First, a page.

Prisoners proceeding pro se in civil rights actions are still entitled to have their pleadings liberally construed and to have any doubt resolved in their favor, but the pleading standard is now higher, Wilhelm v. Rotman , 680 F.3d 1113, 1121 (9th Cir. 2012) (citations omitted), and to survive screening, Plaintiff's claims must be facially plausible, which requires sufficient factual detail to allow the Court to reasonably infer that each named defendant is liable for the misconduct alleged. Iqbal , 556 U.S. at 678-79; Moss v. U.S. Secret Serv. , 572 F.3d 962, 969 (9th Cir. 2009). The "sheer possibility that a defendant has acted unlawfully" is not sufficient, and "facts that are merely consistent with' a defendant's liability" falls short of satisfying the plausibility standard. Iqbal , 556 U.S. at 678; Moss , 572 F.3d at 969.



Plaintiff names Receiver Clark J. Kelso, Secretary of the California Department of Corrections and Rehabilitation (CDCR) Matthew Cate, Warden James A. Yates, Chief Medical Officer Felix Igbinosa, as Defendants.

Plaintiff alleges that he was transferred to Pleasant Valley State Prison (PVSP) without any prior warning that it was within the "endemic area" containing Valley Fever[1] and that he should take precautions. Plaintiff is African-American and suffers from a "chronic" medical condition and claims that PVSP was informed that it needed to move inmates, such as Plaintiff, away from the endemic area.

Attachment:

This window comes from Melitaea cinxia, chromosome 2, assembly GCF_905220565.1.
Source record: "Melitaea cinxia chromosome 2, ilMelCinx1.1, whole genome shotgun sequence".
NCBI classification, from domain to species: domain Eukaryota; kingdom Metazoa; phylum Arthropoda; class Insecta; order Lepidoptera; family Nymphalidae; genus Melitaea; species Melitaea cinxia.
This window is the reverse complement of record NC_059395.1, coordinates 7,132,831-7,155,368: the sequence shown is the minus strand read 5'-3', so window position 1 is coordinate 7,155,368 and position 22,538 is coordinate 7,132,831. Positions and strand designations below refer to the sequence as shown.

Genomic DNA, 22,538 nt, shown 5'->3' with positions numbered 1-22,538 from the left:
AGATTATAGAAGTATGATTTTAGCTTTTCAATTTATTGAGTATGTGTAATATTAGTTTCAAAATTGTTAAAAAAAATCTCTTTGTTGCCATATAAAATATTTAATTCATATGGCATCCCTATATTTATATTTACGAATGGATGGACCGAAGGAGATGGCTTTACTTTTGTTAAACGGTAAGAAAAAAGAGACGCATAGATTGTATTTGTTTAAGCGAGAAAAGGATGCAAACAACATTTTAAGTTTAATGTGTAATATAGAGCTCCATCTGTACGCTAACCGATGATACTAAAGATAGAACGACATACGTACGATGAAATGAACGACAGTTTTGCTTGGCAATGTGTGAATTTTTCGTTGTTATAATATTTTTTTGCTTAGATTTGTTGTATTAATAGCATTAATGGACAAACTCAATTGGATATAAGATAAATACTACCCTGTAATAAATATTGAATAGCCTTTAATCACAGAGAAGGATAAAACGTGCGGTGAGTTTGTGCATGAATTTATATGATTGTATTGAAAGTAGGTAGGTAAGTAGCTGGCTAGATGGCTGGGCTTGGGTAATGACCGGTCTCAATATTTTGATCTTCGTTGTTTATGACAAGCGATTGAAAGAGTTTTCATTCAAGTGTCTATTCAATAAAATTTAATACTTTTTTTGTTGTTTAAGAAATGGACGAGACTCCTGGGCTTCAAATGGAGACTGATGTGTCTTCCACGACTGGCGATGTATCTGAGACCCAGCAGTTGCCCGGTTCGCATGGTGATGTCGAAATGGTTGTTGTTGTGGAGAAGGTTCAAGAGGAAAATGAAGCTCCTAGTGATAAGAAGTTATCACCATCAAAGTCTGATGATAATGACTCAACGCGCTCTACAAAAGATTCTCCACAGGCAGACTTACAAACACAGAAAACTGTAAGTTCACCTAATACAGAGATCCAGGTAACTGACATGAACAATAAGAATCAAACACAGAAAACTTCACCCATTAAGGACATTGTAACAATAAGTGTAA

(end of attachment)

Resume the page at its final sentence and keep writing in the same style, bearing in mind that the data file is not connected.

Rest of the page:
Plaintiff contends the Grand Jury Reports (GJR) sent to Defendants Kelso, Yates, and Cate, expressly stated that African Americans are at a higher risk of Valley Fever compared to other nationalities. The GJR also found that inmates with diabetes have a 95% risk of contracting Valley Fever or that the risk is three times greater than non-chronic inmates.